As the Mahlzeit Austria project nears its end, Hanna reflects on her experience working at Roots Camp. AIESEC volunteers at this summer camp are promoting an unplugged and sustainable lifestyle to Austrian youth. Living without running water, electricity and the luxuries of modern life, Hanna realized that you don’t need these things to have an amazing experience. She also learned that we must respect nature if we want our planet to thrive.

Since the Mahlzeit Austria project is promoting SDG 12 (responsible consumption and production), the camp is teaching its campers that living sustainably is possible. Actually, it can be a life changing experience.

And loving life’s simple pleasures is easier than you think!

Working at the camp

Campers sleep in teepees and live without electricity and running water.

Upon arrival at the camp, which is located south of Vienna, Hanna is responsible for the young campers. This includes making sure they sleep well, preparing food and organizing activities. Since campers sleep in teepees and prepare meals on the fire, leaders such as Hanna are needed to ensure a smooth transition to this new lifestyle. 

She adds that she was always “present at the different activities such as archery, wood carving [and] the games station at the wrestling tournaments.” Doing archery in the woods sounds like a good time. Wish I was there!

Living off the grid

Life without electricity and running water sounds like a difficult task. However, Hanna explains:

“It became quite easy to adapt to the living conditions… I just found my inner Jane from Tarzan and lived life to the fullest there. You shouldn’t stay too much focused on the difficulty of adapting to the life there… You basically have to get over it and enjoy it.”

That’s it. To have a successful AIESEC experience, you need an open mind and a positive attitude. Only then can you become a leader.

Learning to live sustainably

In its essence, Roots Camp is about respecting our environment and enjoying life without the luxuries we take for granted. This is how volunteers promote responsible consumption on behalf of the Mahlzeit Austria project. Hanna summarizes: 

“If we ruin nature than our whole ecosystems are ruined, so respect nature and learn how to appreciate it, but also use it… It’s called Roots Camp so we do go back to the roots of where it all started.”

Memories made

Beyond working with children and adapting to a more sustainable way of living, Hanna says that “it’s quite nice to experience what it’s like to live without a phone, to live without a hot shower and always cook your food on fire and actually make fire all the time.” Overall, she describes working at the camp as a “cool experience.”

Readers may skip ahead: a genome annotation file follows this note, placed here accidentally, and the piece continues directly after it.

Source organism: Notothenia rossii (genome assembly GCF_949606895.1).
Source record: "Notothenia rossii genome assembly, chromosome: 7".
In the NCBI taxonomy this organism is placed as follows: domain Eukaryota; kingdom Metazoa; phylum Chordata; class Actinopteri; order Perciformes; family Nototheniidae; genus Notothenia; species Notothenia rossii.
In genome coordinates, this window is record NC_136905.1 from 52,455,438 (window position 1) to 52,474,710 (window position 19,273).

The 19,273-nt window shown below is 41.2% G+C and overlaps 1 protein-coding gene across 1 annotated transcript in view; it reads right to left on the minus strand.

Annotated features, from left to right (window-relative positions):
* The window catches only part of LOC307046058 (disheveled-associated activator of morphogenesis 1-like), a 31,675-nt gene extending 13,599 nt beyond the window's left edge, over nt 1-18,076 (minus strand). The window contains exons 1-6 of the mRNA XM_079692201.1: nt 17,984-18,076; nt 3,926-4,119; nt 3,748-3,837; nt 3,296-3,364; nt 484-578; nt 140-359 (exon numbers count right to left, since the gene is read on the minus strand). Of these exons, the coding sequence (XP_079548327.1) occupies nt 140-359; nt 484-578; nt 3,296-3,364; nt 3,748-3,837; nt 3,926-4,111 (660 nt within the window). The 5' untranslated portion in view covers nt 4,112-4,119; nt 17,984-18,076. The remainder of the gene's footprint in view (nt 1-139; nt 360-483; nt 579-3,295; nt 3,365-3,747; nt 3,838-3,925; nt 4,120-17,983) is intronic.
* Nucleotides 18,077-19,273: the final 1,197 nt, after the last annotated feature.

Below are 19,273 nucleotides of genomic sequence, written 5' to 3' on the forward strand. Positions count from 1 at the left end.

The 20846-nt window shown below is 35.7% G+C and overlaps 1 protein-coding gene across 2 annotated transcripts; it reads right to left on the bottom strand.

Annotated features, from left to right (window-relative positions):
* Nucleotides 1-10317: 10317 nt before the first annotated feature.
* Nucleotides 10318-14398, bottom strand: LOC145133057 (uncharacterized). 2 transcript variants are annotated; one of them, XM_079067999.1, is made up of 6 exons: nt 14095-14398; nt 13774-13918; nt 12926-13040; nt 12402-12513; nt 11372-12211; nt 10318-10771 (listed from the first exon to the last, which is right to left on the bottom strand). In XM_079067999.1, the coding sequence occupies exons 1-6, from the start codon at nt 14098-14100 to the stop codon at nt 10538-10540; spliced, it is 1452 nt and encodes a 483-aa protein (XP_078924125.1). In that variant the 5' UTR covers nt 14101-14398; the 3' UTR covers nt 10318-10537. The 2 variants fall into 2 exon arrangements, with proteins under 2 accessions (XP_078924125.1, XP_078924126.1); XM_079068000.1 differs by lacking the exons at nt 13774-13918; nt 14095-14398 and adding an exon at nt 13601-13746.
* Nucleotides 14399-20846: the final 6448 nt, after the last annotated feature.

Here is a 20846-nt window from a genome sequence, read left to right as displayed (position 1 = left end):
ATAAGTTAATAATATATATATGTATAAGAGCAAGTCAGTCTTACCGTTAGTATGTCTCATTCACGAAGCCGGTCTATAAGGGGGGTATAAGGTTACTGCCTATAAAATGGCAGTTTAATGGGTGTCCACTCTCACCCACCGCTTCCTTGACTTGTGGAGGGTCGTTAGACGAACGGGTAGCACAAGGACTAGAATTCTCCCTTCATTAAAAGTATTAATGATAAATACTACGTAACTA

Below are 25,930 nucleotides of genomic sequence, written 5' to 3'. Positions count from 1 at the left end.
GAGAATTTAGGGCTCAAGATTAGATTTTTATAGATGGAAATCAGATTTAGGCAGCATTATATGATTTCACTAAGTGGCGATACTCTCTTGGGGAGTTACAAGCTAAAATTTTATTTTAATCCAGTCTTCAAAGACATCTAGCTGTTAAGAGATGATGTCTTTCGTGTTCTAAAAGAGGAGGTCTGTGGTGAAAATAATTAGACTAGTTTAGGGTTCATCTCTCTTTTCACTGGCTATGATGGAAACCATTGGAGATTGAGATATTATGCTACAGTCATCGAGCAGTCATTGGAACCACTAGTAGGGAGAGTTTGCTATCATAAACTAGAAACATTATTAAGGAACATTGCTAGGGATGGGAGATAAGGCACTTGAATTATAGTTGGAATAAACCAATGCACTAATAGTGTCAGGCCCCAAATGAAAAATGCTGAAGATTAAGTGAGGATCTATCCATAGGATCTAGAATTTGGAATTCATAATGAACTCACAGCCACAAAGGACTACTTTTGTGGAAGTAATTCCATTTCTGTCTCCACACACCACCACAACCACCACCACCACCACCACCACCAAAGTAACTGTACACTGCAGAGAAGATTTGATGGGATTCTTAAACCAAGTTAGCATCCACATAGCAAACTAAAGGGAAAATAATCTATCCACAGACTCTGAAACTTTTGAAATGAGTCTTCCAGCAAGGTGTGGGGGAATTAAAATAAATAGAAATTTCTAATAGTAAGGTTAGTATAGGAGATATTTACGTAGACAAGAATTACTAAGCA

Lots of memories were made at the camp, including this sunset!

If you are meeting volunteers from around the world, doing archery in the forest and promoting an SDG, your Summer is cool in more ways than one.

Click here to find your next AIESEC experience. 

The Wiener Tafel market: Mahlzeit Austria 2019

By: Annalise Cajic

Read as I work alongside Ezgi and Marina, fellow AIESEC Global Volunteers participating in the Mahlzeit Austria project. Spending their days working with Wiener Tafel, I joined them on the job to discover more about what the non-profit does and how they are reducing food waste.

Working at the market

If you don’t yet know, the AIESEC’s Mahlzeit Austria project aims to promote responsible consumption and production (SDG 12). That’s when Wiener Tafel enters the chat.

Volunteers prepare produce to be distributed to charities.

Monday to Friday, Wiener Tafel receives, sorts and distributes food that would otherwise be thrown away.  To reduce food waste, they collect unwanted food from supermarkets and restaurants. This is where Ezgi and Marina’s job comes into play. Volunteers separate the good, fresh product, from that which has passed its prime. The food is then pick up by partners who put the food to use, instead of letting it go to waste. Charities often use food provided by Wiener Tafel to feed those in need.

On a bright and sunny Friday day, work has already begun when we arrive at 8:00 that morning. I noticed (and appreciated) the relaxed atmosphere and friendliness of the other volunteers. Sipping coffee, I introduced myself and we talked. Well, tried, because I don’t speak German and nearly all the volunteer don’t speak English. Still, we tried. I’ve gotten pretty good at using hand gestures in replacement of German during my 6 weeks in Vienna!

Volunteers sort lettuce as part of their work at Wiener Tafel.

We then went outside to start working. Today, a large quantities of lettuce, zucchinis, onions, potatoes and carrots arrived. We spent the rest of the day sorting the produce.